I seem to have spent the last week working for free. I was teaching at the Catholic Writers Conference online, something I have done several times before. Every time the organizers put out a call for people to teach workshops and lead chats, I think, sure, that will be fun. As the date approaches, I suddenly wake up and think, oh my God, why did I say I’d do this. It’s going to take so much time, and I’m not getting paid. (sound familiar to anyone?)
This year, I led two workshops, “Poetry Party” and “Power Blogging (their titles). For the poetry course, each day I presented a different poetry form with examples, offered a prompt and invited participants to write and post their poems for comments and critiques. Over the week, I learned more about the various poetry forms, and I wrote seven new poems. This is good!
As for the blogging class, I had wanted to teach this for a long time. I had an outline, but I had not written the lessons. Now, thanks to this volunteer gig, I have been forced put the whole course together. It was hard work, but I can use it for paid teaching opportunities. (See my list of classes at writeraid.net/classes.)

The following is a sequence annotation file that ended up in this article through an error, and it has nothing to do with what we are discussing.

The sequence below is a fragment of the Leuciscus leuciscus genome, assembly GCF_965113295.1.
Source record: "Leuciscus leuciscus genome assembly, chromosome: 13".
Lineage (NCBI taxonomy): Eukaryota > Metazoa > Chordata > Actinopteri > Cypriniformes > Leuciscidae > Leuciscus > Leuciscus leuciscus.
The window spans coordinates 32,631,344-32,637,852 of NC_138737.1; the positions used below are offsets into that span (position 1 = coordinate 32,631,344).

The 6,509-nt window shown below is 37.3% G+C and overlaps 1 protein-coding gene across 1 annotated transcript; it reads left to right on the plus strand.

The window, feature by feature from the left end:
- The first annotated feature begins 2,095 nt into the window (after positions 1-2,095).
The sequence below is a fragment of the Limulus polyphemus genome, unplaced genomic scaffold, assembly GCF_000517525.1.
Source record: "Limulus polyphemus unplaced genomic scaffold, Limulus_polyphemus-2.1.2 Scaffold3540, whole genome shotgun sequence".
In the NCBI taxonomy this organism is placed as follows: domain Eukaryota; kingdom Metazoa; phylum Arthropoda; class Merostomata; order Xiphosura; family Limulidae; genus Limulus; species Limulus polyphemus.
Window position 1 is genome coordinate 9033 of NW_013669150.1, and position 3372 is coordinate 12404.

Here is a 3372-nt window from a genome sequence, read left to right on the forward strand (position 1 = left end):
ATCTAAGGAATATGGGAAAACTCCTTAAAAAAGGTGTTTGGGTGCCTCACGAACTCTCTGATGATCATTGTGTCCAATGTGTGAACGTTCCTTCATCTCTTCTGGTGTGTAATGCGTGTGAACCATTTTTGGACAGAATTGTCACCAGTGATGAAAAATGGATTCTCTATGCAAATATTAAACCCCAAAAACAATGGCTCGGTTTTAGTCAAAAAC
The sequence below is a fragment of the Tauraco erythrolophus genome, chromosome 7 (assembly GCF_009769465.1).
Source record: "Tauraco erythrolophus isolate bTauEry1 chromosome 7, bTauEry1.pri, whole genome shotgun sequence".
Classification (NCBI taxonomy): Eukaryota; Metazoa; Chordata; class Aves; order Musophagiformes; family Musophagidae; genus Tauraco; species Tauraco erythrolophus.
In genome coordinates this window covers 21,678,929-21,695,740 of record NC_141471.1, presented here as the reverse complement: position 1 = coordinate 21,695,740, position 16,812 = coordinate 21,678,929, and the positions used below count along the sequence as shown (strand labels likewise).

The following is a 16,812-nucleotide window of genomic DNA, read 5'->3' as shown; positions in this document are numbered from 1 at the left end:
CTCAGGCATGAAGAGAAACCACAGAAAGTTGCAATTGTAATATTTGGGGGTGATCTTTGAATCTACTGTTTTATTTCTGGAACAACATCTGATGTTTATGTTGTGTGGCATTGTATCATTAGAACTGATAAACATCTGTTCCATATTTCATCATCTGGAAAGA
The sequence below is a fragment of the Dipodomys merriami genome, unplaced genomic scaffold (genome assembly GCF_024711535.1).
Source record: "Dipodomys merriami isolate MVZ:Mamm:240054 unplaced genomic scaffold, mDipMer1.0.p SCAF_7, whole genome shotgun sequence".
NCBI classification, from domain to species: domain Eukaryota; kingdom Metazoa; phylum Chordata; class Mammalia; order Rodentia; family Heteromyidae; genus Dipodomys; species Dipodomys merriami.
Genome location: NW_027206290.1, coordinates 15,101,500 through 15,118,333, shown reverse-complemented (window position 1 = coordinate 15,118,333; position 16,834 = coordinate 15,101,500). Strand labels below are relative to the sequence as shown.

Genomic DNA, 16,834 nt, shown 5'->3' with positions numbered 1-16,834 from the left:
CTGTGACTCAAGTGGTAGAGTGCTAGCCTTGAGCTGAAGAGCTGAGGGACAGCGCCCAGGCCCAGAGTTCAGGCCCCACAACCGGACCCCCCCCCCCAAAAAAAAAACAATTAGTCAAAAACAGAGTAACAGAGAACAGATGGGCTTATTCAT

I can also add the workshops and this conference to my resume. So it was not a waste of time. I wrote every day, I made connections with other writers, and I also had the opportunity to participate in all the other classes for free.
The moral of the story is that it’s okay to work for free sometimes for benefits that go beyond money. Just don’t stop writing.
Many conferences are coming up. You can find listings of them at Writer’s Digest or Poets & Writers or Google “writers conferences.” If you want to attend but can’t afford it, think about volunteering to teach, help set things up, make copies, pick up guest speakers at the airport, or whatever they need. It will get you in the door.
Now go write.